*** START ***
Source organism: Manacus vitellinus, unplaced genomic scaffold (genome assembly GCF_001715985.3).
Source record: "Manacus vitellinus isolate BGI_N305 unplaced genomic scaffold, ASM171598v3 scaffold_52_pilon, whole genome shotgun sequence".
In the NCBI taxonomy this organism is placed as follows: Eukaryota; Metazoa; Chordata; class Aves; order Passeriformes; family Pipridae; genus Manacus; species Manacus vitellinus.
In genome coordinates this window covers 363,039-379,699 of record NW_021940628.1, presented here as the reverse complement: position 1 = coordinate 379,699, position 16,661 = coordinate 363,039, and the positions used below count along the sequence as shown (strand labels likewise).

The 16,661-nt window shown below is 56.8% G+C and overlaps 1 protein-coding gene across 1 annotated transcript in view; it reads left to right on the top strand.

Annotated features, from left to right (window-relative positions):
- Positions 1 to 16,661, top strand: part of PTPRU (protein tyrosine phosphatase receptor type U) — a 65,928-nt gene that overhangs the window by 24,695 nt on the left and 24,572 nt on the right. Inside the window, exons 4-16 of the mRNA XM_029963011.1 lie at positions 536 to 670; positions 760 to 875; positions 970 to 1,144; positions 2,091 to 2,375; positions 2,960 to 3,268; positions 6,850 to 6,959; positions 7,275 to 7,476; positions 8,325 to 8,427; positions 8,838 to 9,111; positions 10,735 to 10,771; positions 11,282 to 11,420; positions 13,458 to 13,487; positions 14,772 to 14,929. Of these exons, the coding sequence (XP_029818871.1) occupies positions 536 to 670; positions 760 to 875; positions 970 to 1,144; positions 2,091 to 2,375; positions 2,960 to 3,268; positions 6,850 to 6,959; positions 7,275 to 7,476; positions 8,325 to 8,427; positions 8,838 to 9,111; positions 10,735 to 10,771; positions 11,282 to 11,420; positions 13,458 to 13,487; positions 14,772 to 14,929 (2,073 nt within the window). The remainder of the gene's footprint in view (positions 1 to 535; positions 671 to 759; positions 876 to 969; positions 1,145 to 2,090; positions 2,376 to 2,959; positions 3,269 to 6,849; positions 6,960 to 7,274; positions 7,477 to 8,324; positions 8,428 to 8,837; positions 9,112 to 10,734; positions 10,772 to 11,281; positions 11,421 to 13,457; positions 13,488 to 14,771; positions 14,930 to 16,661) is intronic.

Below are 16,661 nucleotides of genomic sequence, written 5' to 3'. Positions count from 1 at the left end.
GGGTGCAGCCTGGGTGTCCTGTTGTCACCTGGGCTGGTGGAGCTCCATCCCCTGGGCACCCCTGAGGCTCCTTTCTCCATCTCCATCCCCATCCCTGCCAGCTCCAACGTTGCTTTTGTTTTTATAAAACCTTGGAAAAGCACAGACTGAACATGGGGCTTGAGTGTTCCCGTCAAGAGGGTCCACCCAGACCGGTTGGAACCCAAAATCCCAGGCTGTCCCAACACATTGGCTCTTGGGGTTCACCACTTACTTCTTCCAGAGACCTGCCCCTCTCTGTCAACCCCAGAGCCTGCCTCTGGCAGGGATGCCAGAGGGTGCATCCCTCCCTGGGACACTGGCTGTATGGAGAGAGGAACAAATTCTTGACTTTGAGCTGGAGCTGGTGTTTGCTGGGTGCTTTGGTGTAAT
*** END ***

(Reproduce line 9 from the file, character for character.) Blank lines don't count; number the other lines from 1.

GGGTGCAGCCTGGGTGTCCTGTTGTCACCTGGGCTGGTGGAGCTCCATCCCCTGGGCACCCCTGAGGCTCCTTTCTCCATCTCCATCCCCATCCCTGCCAGCTCCAACGTTGCTTTTGTTTTTATAAAACCTTGGAAAAGCACAGACTGAACATGGGGCTTGAGTGTTCCCGTCAAGAGGGTCCACCCAGACCGGTTGGAACCCAAAATCCCAGGCTGTCCCAACACATTGGCTCTTGGGGTTCACCACTTACTTCTTCCAGAGACCTGCCCCTCTCTGTCAACCCCAGAGCCTGCCTCTGGCAGGGATGCCAGAGGGTGCATCCCTCCCTGGGACACTGGCTGTATGGAGAGAGGAACAAATTCTTGACTTTGAGCTGGAGCTGGTGTTTGCTGGGTGCTTTGGTGTAAT